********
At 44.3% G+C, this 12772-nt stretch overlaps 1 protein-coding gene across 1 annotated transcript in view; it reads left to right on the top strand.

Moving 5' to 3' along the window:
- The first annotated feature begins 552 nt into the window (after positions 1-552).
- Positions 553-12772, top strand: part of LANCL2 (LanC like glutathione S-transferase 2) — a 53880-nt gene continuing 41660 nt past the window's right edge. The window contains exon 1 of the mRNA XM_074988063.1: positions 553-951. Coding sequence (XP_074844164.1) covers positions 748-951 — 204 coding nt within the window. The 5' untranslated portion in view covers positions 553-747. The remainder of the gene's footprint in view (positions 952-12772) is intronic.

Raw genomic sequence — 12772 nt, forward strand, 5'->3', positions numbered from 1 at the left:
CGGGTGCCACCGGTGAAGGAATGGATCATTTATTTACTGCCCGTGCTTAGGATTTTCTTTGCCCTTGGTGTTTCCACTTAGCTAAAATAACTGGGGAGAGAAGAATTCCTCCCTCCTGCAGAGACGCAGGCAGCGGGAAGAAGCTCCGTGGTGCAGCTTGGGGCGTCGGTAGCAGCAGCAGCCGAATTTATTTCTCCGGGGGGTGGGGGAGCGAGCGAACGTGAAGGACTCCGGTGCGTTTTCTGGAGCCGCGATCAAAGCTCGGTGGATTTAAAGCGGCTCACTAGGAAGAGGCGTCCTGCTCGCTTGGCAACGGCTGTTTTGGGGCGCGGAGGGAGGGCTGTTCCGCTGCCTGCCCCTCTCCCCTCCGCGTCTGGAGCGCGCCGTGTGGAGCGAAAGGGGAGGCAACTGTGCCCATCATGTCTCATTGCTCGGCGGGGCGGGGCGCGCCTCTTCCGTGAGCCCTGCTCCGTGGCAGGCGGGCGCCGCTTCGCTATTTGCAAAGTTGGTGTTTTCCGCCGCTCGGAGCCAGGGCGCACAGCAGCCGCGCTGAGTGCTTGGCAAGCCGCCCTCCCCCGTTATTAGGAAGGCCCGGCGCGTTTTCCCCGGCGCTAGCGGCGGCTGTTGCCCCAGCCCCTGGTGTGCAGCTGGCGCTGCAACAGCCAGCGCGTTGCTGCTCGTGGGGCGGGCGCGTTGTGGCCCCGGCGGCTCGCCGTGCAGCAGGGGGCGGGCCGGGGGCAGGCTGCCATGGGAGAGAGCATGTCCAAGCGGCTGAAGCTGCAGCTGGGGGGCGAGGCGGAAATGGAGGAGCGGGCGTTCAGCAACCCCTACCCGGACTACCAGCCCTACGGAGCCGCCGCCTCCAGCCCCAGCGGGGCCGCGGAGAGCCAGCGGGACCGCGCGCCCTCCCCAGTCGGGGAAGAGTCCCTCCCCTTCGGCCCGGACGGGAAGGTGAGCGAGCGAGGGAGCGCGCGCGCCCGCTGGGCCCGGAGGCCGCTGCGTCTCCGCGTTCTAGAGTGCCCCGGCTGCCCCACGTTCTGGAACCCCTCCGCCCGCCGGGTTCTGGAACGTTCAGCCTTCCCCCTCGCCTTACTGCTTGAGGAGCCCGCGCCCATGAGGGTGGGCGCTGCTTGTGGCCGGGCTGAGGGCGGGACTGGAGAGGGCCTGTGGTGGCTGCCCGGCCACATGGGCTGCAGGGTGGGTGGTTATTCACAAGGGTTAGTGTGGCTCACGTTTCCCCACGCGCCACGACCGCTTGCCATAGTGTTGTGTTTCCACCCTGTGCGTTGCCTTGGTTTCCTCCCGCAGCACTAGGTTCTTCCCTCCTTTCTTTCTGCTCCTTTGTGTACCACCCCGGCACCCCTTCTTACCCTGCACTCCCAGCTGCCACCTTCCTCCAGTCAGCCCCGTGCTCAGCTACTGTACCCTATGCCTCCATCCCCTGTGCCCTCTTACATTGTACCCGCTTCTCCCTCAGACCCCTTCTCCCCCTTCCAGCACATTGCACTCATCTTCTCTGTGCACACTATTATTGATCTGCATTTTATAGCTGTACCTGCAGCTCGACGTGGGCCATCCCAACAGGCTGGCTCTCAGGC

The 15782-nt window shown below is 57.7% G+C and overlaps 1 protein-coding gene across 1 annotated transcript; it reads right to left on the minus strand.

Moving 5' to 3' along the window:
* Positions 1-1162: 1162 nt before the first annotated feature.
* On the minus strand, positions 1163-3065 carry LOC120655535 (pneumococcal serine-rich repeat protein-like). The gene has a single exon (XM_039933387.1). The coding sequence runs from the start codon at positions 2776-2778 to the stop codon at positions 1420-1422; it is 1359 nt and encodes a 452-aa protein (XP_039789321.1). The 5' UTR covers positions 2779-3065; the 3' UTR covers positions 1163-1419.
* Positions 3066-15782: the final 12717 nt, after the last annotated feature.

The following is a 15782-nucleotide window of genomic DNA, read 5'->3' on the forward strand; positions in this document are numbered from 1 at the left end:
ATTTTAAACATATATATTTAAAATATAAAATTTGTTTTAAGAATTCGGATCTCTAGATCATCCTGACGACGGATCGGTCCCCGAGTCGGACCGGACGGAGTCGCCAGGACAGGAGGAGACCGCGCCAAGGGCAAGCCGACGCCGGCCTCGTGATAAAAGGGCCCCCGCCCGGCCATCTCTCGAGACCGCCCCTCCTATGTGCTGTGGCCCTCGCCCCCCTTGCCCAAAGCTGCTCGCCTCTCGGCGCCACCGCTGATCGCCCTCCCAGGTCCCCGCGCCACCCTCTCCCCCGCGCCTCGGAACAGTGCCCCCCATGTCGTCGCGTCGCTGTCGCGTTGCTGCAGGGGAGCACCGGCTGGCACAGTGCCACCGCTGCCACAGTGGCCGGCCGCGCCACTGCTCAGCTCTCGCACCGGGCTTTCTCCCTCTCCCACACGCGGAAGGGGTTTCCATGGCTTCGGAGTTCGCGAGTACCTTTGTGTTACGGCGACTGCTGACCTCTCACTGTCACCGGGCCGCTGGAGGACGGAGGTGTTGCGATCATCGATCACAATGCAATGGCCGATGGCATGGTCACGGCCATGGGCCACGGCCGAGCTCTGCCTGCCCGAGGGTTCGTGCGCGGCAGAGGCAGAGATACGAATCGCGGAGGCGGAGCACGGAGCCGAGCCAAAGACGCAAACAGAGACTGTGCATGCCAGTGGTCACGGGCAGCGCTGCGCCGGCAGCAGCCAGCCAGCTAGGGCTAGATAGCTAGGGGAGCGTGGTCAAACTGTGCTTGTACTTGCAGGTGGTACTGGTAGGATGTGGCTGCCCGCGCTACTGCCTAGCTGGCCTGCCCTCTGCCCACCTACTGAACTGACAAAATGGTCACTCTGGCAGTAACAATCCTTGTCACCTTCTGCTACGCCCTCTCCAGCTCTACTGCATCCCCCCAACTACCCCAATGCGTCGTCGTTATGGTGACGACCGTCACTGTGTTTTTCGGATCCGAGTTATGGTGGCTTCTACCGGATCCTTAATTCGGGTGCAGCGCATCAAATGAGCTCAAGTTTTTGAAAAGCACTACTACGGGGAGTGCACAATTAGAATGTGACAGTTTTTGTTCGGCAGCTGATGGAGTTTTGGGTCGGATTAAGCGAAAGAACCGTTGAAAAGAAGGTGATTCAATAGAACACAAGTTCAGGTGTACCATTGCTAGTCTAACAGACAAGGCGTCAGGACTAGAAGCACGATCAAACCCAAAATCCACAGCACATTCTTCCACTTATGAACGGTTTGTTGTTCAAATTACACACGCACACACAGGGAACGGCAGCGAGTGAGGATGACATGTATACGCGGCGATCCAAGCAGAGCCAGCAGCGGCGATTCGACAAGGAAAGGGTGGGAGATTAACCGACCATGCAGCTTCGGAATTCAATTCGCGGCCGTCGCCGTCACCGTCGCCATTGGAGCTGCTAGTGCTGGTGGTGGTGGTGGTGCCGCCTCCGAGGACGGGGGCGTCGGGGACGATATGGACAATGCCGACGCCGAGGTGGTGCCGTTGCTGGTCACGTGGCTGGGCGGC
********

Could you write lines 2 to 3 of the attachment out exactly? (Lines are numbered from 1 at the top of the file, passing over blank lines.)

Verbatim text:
Moving 5' to 3' along the window:
- The first annotated feature begins 552 nt into the window (after positions 1-552).